Abies balsamea var. phanerolepis grows wild from Labrador south to Ontario, and continuing south along the coast of Maine all the way to the mountains of Virginia and West Virginia. But some that grow in a small area of West Virginia, known locally as the Canaan Valley (with the weight on the second syllable of Canaan) are slightly different and it is from seed of these, collected at elevations over 3000ft, that cultivated Canaan Fir Christmas trees are derived.
The Canaan Fir has become popular as a Christmas Tree in recent years because it’s especially long lasting when cut, it retains its needles well and also retains the fragrance of the balsam fir. At first I thought its branches seemed rather weak but now, after a couple of days fully laden with ornaments and lights (nine hundred of them!), it’s actually holding up very well. I’ll add an update to this post around Twelfth Night/Little Christmas/Women’s Christmas (6 January, when we take the tree down) and report on how it’s doing.
Also, on a related topic (deep breath, please)… When we unpacked our nine strings of red and gold Christmas tree lights it turned out that after a year in a box in the basement only three of them still worked. So off I dashed to Lowes (Brits: = B&Q) to buy more.
And I was amazed at the price. Amazed! The price was absolutely outrageous! Each box of 100 minilights cost me $1.44 (including sales tax). Yes, $1.44.
Of course, they were made in China. And they were so cheap because wages there are so low. So if Mr. Trump brings these jobs back to America and pays American workers an American wage to make them, how much do you think those lights will cost? $15? $20? Will you buy them at that price? And, if you do, what will you do when they pack up after spending a year tucked away in a big brown box? You’ll be back to Lowes raising hell. And, if you want better lights that last for years, how much are you prepared to pay? It’s not as simple as Mr. Trump would have us believe.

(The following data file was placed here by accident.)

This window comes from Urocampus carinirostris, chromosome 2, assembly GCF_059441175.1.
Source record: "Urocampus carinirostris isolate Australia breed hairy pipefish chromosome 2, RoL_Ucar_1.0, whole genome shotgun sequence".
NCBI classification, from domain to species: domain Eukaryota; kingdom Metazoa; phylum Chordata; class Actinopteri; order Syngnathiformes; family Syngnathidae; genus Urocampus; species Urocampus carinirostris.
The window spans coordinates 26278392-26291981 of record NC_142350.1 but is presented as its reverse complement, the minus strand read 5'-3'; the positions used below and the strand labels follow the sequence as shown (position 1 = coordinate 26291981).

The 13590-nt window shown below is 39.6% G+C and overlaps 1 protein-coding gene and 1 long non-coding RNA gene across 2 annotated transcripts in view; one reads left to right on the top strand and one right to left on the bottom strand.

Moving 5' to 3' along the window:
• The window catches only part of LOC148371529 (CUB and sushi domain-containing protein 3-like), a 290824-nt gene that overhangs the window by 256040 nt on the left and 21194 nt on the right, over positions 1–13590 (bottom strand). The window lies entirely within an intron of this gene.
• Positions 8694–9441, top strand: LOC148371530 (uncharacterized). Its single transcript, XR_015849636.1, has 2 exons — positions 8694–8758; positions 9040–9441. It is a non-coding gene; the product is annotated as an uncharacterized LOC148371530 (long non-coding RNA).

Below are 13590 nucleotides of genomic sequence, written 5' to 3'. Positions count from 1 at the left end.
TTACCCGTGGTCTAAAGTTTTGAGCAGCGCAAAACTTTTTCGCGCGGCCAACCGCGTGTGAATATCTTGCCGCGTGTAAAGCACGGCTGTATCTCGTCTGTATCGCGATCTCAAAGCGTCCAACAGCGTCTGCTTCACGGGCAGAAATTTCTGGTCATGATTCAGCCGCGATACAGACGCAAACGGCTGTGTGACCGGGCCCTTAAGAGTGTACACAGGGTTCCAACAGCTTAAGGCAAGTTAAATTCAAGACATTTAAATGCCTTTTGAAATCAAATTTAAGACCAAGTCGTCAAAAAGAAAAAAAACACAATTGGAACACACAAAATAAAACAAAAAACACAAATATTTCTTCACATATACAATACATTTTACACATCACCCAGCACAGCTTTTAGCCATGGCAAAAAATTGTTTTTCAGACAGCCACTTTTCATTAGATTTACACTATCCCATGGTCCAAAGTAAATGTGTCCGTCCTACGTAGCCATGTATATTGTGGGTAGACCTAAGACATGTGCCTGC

National Public Radio reported this week that lilacs were in bloom in Washington, DC. A friend near here in Pennsylvania reports picking salad leaves from the open garden just a few days ago while anther says her spring crocuses are in bloom. It’s been mild back in Britain too.
Here in our garden the mild season has ensured that some plants developing late fall color have lasted and lasted. One young seedling of Geranium phaeum ‘Samobor’ has produced some spectacular leaves (above, click to enlarge); the original plant and other seedlings are more of a blotchy yellow.
One of my favorite shrubs, Hydrangea Little Honey (‘Brihon’) (right, click to enlarge), a dwarf yellow-leaved form of the oak-leaved hydrangea, always turns burgundy red in the fall but often a couple of sharp frosts reduces the plant to bare stems. Not this year, the leaves have been wine red for weeks with a few just starting to develop fierier tones as they prepare to drop.
The other effect of these unseasonably mild weeks has been that after the first few, relatively gentle, frosts turned everything in the riverside meadows tawny brown – that’s how they stayed. The foxtail grass in the fields where the rudbeckias are such summer stars, I think this is Setaria viridis, has neither been crippled by frost nor battered by rain or snow and still stands out against the leafless escarpment. Lovely.
We’ve gentle frosts forecast for the weekend, with a high of 57F and a low of 39F forecast for Christmas Day. The snowdrops are in bud, but check out the Snowdrops In American Gardens Facebook group for news of plenty of snowdrops blooming merrily all over the country.
Oh, and a friend in Downeast Maine reports that the grass is growing and needs a trim. But I don’t care how long it gets here we’re not cutting the grass in December.
Just back in Pennsylvania, after a trip to England, and it’s been an unusually mild late fall and early winter on both sides of the water. Britain saw its warmest November day ever when the temperature reached 72.3F (22.4C) in mid Wales - “Remarkably mild for the time of year,” said the BBC radio weather man - and here in PA a friend told me last night that he’d just been out harvesting mesclun and baby greens from the open garden. Not bad.
Back in Britain the thing that especially struck me was the amazingly prolific flowering on Viburnum tinus, laurustinus as it’s sometimes called. Front gardens were full of their billowing flowers last week.